PURPOSE: To develop a physical understanding of ureterorenoscopy irrigation, we derive mathematical models from basic physical principles and compare these predictions with the results of benchtop experiments. Mathematical modeling can be used to understand the role of inlet pressure, tip deflection, the presence of working tools, geometric properties of the instruments used, and material properties of the irrigation fluid on resulting flow rate. MATERIALS AND METHODS: We develop theoretical models to describe irrigation flow in an idealized setup and compare with benchtop experiments for flow through a straight scope, a scope with a deflected tip, and a scope with a working tool inserted. The benchtop experiments were performed using Boston Scientific LithoVue ureteroscope and a variety of Boston Scientific working tools. Standard ureteroscope working channels have circular cross sections, but using theoretical models we investigate whether modifications to the cross-sectional geometry can enhance flow rates. RESULTS: The theoretical flow predictions are confirmed by experimental results. Tip deflection is shown to have a negligible effect on flow rate, but the presence of working tools decreases flow significantly (for a fixed driving pressure). Flow rate is predicted to improve when tools are placed at the edge of the channel, rather than the center, and modifying the cross-sectional shape from a circle to an ellipse can further increase flow rate. CONCLUSIONS: A mathematical framework is formulated and shown to accurately predict the properties of ureteroscope irrigation flow. The theoretical approach has significant potential in quantifying irrigation flow and improving ureteroscope design.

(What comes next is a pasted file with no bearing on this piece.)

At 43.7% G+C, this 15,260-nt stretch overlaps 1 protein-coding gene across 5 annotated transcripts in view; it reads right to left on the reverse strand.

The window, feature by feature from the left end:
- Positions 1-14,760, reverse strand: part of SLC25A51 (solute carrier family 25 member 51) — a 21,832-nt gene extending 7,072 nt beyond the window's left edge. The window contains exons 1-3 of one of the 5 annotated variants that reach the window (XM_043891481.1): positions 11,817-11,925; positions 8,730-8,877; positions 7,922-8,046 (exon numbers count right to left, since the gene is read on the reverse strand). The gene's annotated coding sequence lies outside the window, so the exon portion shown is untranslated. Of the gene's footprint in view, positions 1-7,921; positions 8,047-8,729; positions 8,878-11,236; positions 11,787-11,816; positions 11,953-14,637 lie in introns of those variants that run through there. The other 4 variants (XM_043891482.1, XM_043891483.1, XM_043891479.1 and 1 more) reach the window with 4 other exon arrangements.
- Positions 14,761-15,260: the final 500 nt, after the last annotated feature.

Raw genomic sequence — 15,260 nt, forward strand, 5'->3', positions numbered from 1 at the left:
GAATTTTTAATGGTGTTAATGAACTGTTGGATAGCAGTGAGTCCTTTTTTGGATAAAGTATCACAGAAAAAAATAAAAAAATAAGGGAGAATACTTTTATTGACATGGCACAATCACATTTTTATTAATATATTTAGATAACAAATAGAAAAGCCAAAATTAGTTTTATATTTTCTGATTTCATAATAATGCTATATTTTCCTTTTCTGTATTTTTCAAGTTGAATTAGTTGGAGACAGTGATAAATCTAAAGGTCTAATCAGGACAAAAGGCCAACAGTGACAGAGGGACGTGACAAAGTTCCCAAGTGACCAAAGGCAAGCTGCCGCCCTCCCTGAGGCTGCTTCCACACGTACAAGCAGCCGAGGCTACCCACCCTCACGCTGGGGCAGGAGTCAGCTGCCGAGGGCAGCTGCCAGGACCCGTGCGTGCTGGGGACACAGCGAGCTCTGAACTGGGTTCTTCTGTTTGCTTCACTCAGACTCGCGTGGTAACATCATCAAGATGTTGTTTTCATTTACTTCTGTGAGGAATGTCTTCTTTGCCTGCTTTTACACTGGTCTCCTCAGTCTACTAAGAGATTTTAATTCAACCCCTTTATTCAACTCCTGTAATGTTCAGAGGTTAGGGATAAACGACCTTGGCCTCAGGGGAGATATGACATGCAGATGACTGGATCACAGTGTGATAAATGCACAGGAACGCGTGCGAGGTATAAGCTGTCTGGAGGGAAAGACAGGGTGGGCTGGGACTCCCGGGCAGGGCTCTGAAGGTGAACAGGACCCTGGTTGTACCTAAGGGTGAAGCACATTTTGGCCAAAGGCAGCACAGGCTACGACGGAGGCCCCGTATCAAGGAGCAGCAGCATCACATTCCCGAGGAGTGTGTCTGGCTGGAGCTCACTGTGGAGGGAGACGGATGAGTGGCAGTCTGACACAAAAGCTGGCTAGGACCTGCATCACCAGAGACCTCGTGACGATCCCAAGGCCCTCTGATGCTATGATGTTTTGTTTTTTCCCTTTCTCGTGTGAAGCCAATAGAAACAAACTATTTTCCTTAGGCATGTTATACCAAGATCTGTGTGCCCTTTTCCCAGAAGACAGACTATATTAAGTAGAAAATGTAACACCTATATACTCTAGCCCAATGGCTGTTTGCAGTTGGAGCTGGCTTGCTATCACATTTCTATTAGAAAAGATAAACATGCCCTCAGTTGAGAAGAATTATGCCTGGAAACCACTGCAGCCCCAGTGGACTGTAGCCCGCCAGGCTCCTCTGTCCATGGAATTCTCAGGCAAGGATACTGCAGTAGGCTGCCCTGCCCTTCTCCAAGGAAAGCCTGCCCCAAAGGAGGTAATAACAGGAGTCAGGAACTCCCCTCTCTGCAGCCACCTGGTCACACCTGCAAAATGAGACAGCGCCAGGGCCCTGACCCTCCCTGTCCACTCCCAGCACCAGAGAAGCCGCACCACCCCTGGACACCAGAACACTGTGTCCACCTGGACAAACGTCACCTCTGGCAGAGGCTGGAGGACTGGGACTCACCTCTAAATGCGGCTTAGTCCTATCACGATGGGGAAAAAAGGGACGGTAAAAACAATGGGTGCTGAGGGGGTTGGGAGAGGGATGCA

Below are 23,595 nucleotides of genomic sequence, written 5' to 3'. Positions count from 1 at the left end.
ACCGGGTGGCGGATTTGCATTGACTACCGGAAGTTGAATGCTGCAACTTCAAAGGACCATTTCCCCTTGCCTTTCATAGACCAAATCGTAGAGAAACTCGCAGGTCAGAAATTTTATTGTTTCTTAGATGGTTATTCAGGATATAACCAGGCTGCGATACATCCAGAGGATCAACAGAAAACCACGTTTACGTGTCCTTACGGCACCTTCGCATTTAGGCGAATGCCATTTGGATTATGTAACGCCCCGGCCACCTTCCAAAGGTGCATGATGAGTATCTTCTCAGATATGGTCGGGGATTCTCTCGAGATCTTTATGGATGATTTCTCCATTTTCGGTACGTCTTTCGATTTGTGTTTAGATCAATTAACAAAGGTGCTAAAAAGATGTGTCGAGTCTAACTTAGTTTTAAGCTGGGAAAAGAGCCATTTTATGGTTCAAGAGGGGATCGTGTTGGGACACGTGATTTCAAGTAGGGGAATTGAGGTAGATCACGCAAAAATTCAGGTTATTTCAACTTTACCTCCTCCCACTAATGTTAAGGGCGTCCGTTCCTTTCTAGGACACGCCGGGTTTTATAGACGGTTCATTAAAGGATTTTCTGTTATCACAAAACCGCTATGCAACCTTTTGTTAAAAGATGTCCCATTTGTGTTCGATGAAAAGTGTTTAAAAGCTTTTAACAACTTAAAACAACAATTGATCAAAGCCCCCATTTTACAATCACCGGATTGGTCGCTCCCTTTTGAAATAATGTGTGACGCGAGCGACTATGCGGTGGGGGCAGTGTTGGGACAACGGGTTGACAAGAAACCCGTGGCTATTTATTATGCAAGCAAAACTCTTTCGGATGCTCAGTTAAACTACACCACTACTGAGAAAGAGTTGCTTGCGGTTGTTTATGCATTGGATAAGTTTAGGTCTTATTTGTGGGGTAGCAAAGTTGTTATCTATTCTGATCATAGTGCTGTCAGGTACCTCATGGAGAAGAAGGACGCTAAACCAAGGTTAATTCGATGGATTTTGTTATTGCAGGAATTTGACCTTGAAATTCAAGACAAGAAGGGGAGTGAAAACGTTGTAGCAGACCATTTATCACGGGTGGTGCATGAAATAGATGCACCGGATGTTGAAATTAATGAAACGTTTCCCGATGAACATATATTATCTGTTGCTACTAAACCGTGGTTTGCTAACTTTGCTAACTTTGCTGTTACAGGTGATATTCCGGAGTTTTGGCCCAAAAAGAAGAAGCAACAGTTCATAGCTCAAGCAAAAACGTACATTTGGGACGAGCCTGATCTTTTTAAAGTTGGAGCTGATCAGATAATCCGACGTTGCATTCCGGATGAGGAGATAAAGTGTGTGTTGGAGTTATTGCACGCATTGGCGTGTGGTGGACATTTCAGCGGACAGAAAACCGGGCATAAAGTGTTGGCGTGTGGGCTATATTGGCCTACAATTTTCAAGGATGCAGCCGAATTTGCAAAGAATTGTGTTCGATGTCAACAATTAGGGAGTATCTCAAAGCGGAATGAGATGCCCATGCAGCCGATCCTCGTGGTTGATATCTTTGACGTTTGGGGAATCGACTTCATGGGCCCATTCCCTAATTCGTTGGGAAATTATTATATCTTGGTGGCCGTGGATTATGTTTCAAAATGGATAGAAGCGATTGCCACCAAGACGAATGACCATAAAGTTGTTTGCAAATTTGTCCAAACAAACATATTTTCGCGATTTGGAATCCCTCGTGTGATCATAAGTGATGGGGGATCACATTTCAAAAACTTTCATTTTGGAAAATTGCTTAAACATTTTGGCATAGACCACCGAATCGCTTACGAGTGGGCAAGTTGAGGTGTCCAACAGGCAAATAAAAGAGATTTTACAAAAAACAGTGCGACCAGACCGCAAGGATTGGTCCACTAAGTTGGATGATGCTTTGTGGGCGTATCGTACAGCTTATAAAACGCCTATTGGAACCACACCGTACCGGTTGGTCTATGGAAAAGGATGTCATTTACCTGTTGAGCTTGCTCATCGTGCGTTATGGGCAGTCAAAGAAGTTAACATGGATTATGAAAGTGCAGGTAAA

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benchtop experiments, mathematical modeling, optimization, pipe flow